Malcolm Gladwell is a jaunty writer, with a gift for portraying complex cerebral ideas in a very simple and common-sense manner. His first book, The Tipping Point, studied events such as crime waves and fashion trends and settled on an arresting metaphor to explain why they happen. ‘Ideas and products and messages and behaviors spread just like viruses,’ he wrote, suggesting that we contaminate and infect one another with preferences and recommendations until we reach a ‘tipping point’, after which a social epidemic becomes contagious and crosses a threshold to reach saturation point. The tipping point: who does not now use this phrase to describe a moment of definitive transition?
The success of this book led him to write Outliers A Story of Success, in which he asks his readers “What is an outlier?” According to one dictionary definition, an outlier is ‘something that is situated away from or classed differently from a main or related body’. For Gladwell, an outlier is a truly exceptional individual who, in his or her field of expertise, is so superior that he defines his own category of success. Bill Gates is an outlier and so are Steve Jobs of Apple, Robert Oppenheimer, and many others Gladwell speaks to or writes about as he seeks to offer a more complete understanding of success.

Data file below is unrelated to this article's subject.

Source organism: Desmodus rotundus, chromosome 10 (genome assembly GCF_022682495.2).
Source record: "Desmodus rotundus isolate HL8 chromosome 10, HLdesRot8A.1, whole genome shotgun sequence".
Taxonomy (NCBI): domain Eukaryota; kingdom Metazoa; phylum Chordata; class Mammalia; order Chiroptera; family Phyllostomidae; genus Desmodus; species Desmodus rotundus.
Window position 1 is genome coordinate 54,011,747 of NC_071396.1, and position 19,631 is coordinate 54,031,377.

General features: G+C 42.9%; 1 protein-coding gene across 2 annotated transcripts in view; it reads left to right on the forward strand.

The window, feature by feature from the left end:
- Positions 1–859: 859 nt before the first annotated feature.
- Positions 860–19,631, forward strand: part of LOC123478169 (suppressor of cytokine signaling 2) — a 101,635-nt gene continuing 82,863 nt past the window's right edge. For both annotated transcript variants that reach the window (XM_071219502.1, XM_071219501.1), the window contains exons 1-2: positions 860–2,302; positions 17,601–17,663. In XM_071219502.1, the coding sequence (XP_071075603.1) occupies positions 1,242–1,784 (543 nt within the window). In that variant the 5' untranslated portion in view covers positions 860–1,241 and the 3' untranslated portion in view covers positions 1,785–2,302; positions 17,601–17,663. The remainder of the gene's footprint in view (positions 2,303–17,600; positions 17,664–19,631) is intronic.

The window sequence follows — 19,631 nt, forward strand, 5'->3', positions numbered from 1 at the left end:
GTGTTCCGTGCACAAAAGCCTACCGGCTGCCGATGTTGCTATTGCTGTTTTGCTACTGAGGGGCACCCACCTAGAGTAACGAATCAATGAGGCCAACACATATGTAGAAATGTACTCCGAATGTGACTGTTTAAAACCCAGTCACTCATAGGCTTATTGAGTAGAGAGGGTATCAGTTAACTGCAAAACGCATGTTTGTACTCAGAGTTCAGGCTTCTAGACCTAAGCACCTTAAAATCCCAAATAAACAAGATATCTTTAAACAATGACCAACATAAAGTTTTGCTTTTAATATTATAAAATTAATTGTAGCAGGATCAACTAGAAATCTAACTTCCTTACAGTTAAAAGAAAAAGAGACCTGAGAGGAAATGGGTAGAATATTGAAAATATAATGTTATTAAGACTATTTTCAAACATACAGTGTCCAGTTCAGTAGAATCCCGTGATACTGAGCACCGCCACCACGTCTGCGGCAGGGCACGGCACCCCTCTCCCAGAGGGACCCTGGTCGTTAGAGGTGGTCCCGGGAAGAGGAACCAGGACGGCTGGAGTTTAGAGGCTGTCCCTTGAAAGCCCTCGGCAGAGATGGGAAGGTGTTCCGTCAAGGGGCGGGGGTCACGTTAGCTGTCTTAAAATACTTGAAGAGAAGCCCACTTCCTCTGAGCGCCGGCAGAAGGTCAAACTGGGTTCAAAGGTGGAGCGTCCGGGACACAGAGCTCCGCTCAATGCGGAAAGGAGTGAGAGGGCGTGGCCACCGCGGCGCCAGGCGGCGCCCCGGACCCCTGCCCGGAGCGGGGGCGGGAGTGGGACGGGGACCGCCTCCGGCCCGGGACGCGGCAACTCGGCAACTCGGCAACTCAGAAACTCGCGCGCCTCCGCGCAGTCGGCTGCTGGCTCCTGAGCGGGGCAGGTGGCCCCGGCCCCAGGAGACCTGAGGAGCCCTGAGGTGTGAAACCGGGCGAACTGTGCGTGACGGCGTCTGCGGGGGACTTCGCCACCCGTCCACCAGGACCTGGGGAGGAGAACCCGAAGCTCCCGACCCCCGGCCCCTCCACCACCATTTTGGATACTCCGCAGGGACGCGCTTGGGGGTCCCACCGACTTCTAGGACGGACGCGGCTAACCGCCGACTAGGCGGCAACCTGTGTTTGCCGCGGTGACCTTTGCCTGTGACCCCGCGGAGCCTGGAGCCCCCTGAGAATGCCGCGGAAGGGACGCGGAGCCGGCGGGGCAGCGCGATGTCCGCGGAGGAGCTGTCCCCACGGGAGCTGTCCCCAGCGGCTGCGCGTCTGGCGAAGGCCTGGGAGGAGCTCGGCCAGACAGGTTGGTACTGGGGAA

The book begs to understand if we in wider society, really believe that outstanding success, in whichever field, is achieved without extraordinary dedication, talent, and fortuitous circumstance? Do we really take no account of the sociopolitical context into which someone was born and through which they emerged when we attempt to quantify outlandish achievement? Do we really believe that genius is simply born rather than formed? Gladwell wants his readers to take away from this book ‘the idea that the values of the world we inhabit and the people we surround ourselves with have a profound effect on who we are’.
It’s fun to follow Gladwell on his meandering intellectual journeys as his case studies are well-chosen, wide-ranging, and he writes with great observation. Both books written by the author are compelling works, seeking to find out how people come to occupy the exalted positions they do along with wonderful ideas to dwell on this lockdown.
Kriti Srivastava, Assistant Professor, School of Fashion Design, Unitedworld Institute of Design (UID)
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